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« Met Office forecasts | Main | Data archiving »

A response from Prof Hardaker

With commendable speed, Professor Hardaker, the CEO of the Royal Meteorological Society has responded to my email asking for a statement on the Society's position on one of its journals standing in the way of an attempt to replicate a study published there.

Thanks for your note. I've had a couple of emails relating to this discussion and the position currently is as Prof McGregor mentioned. As I have mentioned to others who have emailed in, I'm very happy to consider the requirement for a clear policy statement and as suchI have put this on the agenda for the next meeting of the Society's Scientific Publishing Committee, at which all the Editors of the Society's journals are members. 

While I had hoped for at least some sort of recognition of the need for replication, it may be that Prof Hardaker feels he can't commit the Society to a new policy one way or the other without discussing the matter with his colleagues, and this is not an unreasonable position.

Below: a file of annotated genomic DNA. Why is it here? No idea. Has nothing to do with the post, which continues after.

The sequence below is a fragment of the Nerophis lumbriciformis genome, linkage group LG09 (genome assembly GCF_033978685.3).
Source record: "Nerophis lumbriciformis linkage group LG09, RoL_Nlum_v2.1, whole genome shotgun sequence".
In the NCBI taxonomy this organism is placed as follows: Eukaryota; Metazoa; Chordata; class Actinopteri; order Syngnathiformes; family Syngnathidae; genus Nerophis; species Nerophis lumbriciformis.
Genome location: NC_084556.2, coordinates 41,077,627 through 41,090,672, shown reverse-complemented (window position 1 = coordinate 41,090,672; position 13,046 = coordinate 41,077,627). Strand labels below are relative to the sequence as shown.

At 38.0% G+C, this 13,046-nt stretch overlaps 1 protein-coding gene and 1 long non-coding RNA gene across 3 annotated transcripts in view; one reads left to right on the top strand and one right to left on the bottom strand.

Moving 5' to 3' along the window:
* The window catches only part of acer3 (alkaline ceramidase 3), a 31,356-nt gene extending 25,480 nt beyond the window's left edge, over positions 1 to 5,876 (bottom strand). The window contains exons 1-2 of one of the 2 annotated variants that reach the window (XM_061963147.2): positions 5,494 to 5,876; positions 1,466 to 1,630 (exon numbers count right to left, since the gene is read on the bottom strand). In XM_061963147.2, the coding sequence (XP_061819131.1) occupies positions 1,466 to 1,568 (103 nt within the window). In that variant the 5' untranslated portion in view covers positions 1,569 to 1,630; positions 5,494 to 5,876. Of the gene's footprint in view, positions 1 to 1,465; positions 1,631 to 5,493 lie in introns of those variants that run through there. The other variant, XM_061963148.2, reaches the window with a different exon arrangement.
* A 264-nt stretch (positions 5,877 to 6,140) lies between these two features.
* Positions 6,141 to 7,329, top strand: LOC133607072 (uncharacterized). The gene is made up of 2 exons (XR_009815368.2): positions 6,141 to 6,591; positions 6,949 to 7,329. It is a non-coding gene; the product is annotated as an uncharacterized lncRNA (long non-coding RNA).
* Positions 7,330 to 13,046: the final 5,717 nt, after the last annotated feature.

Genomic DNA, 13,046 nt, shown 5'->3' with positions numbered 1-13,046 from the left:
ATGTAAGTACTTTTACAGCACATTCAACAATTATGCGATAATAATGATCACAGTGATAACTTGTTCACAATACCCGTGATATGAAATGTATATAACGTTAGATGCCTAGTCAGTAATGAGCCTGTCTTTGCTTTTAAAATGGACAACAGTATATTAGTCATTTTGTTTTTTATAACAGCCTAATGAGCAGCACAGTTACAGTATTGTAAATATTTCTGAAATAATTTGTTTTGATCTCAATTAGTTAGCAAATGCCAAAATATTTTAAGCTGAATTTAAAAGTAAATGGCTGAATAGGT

I would hope that the Society would start out from a position that every published study should be replicable and that both the data and code to do so should be in the public realm at the time of publication. The oft-cited policies of econometrics journals would be as good a place to start as any.

My concern would be that the committee ducks the issue by putting in place a bland policy stating that authors should make data available on request or some such, which then merely opens the question of what happens should authors refuse to do so - would the journal withdraw the paper? Would they sue the authors for breach of contract?.  Assuredly not. It is surely in the interests of the Society to avoid having to deal with any of this kind of unpleasantness by ensuring that the data and code are handed over up front.